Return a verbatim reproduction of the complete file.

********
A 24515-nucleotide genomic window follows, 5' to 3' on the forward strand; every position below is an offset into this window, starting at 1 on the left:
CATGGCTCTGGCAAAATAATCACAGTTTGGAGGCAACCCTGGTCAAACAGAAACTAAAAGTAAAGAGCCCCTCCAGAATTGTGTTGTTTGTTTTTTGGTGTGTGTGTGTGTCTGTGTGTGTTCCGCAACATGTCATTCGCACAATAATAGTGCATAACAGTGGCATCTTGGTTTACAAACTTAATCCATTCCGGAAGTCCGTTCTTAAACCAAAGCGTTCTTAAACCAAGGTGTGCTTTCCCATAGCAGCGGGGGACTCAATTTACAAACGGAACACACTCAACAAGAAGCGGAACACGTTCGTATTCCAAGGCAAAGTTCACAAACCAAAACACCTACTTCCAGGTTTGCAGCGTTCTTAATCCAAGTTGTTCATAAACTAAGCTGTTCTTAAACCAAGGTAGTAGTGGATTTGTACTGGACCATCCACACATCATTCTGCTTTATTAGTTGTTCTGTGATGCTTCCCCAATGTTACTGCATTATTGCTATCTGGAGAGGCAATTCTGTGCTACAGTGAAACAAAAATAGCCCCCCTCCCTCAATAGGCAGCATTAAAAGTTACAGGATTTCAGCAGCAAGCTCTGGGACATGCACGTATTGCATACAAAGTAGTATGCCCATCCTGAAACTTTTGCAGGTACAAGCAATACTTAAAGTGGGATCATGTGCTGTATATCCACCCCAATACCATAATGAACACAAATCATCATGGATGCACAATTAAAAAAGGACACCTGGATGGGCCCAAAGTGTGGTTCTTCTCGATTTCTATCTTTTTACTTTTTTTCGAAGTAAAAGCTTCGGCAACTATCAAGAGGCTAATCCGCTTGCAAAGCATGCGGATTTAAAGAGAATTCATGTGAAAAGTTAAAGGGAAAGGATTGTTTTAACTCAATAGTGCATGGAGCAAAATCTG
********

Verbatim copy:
A 24515-nucleotide genomic window follows, 5' to 3' on the forward strand; every position below is an offset into this window, starting at 1 on the left:
CATGGCTCTGGCAAAATAATCACAGTTTGGAGGCAACCCTGGTCAAACAGAAACTAAAAGTAAAGAGCCCCTCCAGAATTGTGTTGTTTGTTTTTTGGTGTGTGTGTGTGTCTGTGTGTGTTCCGCAACATGTCATTCGCACAATAATAGTGCATAACAGTGGCATCTTGGTTTACAAACTTAATCCATTCCGGAAGTCCGTTCTTAAACCAAAGCGTTCTTAAACCAAGGTGTGCTTTCCCATAGCAGCGGGGGACTCAATTTACAAACGGAACACACTCAACAAGAAGCGGAACACGTTCGTATTCCAAGGCAAAGTTCACAAACCAAAACACCTACTTCCAGGTTTGCAGCGTTCTTAATCCAAGTTGTTCATAAACTAAGCTGTTCTTAAACCAAGGTAGTAGTGGATTTGTACTGGACCATCCACACATCATTCTGCTTTATTAGTTGTTCTGTGATGCTTCCCCAATGTTACTGCATTATTGCTATCTGGAGAGGCAATTCTGTGCTACAGTGAAACAAAAATAGCCCCCCTCCCTCAATAGGCAGCATTAAAAGTTACAGGATTTCAGCAGCAAGCTCTGGGACATGCACGTATTGCATACAAAGTAGTATGCCCATCCTGAAACTTTTGCAGGTACAAGCAATACTTAAAGTGGGATCATGTGCTGTATATCCACCCCAATACCATAATGAACACAAATCATCATGGATGCACAATTAAAAAAGGACACCTGGATGGGCCCAAAGTGTGGTTCTTCTCGATTTCTATCTTTTTACTTTTTTTCGAAGTAAAAGCTTCGGCAACTATCAAGAGGCTAATCCGCTTGCAAAGCATGCGGATTTAAAGAGAATTCATGTGAAAAGTTAAAGGGAAAGGATTGTTTTAACTCAATAGTGCATGGAGCAAAATCTG